Text: Sabine Winters / Photo by sebastiaan stam on Unsplash
‘Illness is the night-side of life, a more onerous citizenship. Everyone who is born holds dual citizenship, in the kingdom of the well and in the kingdom of the sick. Although we all prefer to use only the good passport, sooner or later each of us is obligated, at least for a spell, to identify ourselves as citizens of that other place.’ – Susan Sontag (2002)
This essay provides a reflection on the diagnosis of migraines and the function of language use about the disease. Public perspectives on migraines and terms used to describe (symptoms of) the disease have created a relationship between the characteristics attributed to patients and the actual disease itself. This essay examines the language that is commonly used regarding migraines, and how that language creates stigma.
In Illness as a Metaphor, Susan Sontag argues that uncovering and eliminating the metaphorical use of language around disease is of critical importance. She aims to lift the suffocating veil of taboo surrounding disease and the mystification of illness and, in doing so, uncovers the truth. Her work does not simply provide a list of the ways that language can conceal and distort. Rather, it explores the social contexts behind language use, as well as the effects language has on patients, scholars and the public.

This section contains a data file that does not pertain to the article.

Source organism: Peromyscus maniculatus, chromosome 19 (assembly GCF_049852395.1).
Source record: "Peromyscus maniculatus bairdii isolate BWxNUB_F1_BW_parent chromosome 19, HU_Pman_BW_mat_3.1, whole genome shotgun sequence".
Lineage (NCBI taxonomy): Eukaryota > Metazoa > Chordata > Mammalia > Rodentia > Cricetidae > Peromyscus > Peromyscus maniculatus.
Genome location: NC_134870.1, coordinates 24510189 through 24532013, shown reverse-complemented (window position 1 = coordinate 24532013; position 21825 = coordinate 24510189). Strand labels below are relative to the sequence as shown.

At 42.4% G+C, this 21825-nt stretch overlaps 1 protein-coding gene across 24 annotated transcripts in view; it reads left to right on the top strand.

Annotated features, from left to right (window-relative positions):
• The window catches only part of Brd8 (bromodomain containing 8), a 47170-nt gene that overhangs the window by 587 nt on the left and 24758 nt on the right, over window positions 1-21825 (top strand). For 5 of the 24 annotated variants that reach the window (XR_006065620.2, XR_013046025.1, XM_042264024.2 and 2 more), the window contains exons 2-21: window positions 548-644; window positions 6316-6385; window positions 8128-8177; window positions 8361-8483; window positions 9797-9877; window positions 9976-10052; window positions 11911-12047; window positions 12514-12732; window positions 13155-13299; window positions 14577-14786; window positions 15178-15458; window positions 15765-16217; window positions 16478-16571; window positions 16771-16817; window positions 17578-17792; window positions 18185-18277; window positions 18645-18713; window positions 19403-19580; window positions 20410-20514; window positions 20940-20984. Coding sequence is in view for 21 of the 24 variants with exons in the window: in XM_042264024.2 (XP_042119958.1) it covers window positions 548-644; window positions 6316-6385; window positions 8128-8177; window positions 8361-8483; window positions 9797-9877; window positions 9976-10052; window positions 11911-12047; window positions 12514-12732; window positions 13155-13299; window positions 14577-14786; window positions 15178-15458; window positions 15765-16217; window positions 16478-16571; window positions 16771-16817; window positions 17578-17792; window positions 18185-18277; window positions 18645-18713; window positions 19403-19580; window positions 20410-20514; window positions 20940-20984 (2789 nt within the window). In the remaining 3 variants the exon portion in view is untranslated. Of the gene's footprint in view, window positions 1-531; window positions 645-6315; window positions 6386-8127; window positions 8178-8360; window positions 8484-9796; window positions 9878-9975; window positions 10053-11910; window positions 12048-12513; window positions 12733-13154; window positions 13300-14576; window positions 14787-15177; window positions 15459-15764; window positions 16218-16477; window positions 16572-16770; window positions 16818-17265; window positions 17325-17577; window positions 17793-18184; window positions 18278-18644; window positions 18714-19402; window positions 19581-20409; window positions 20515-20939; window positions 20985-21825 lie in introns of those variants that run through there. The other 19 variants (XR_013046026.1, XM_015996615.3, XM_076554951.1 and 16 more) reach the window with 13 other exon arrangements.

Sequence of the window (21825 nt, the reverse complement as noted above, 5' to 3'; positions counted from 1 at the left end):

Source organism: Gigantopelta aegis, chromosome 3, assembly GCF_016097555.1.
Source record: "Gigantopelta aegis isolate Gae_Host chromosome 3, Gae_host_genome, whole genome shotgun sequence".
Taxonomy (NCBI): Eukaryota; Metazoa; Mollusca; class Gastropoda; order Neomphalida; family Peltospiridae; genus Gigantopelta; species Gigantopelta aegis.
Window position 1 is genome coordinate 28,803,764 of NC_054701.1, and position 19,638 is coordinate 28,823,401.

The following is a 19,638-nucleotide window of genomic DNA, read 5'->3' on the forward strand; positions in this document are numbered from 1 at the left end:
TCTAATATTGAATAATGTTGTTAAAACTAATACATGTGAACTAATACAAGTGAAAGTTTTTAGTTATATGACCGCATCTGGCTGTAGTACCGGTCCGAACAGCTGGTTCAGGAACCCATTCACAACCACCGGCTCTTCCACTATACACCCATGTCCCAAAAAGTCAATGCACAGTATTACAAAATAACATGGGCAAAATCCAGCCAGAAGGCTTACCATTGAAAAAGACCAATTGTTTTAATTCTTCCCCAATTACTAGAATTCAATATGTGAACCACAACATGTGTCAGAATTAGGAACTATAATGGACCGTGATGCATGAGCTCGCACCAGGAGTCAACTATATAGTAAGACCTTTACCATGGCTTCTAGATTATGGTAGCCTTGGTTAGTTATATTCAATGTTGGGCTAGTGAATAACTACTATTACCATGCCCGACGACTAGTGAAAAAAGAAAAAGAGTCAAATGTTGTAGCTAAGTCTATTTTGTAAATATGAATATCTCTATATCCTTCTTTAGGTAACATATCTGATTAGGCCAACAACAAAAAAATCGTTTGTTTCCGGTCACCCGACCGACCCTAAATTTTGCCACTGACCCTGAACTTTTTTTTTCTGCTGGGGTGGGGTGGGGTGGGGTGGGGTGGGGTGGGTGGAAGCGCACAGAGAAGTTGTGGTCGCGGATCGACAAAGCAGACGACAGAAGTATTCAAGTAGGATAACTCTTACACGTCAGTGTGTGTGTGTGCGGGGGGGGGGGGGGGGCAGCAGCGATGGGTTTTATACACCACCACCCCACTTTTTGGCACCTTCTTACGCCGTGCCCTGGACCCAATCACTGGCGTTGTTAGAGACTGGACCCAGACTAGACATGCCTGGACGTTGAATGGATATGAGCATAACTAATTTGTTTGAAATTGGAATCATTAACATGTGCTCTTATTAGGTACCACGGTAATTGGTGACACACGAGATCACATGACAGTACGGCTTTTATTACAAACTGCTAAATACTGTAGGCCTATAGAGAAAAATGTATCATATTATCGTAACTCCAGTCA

In this light, I seek to explore the topic of migraine headaches by employing a constructivist point of view to explain how language that is used to define migraine headaches goes hand in hand with the stigmatization of migraine suffers. This paper draws upon a number of works, including Haan’s Migraine as Text – Text as Migraine, Susan Sontag’s Illness as a Metaphor and Jeffrey D. Ford’s Organizational Change as Shifting Conversations. In addition, I rely on the findings of Simy K. Parikh and William B. Young’s work, Migraine: Stigma in Society to support my argument.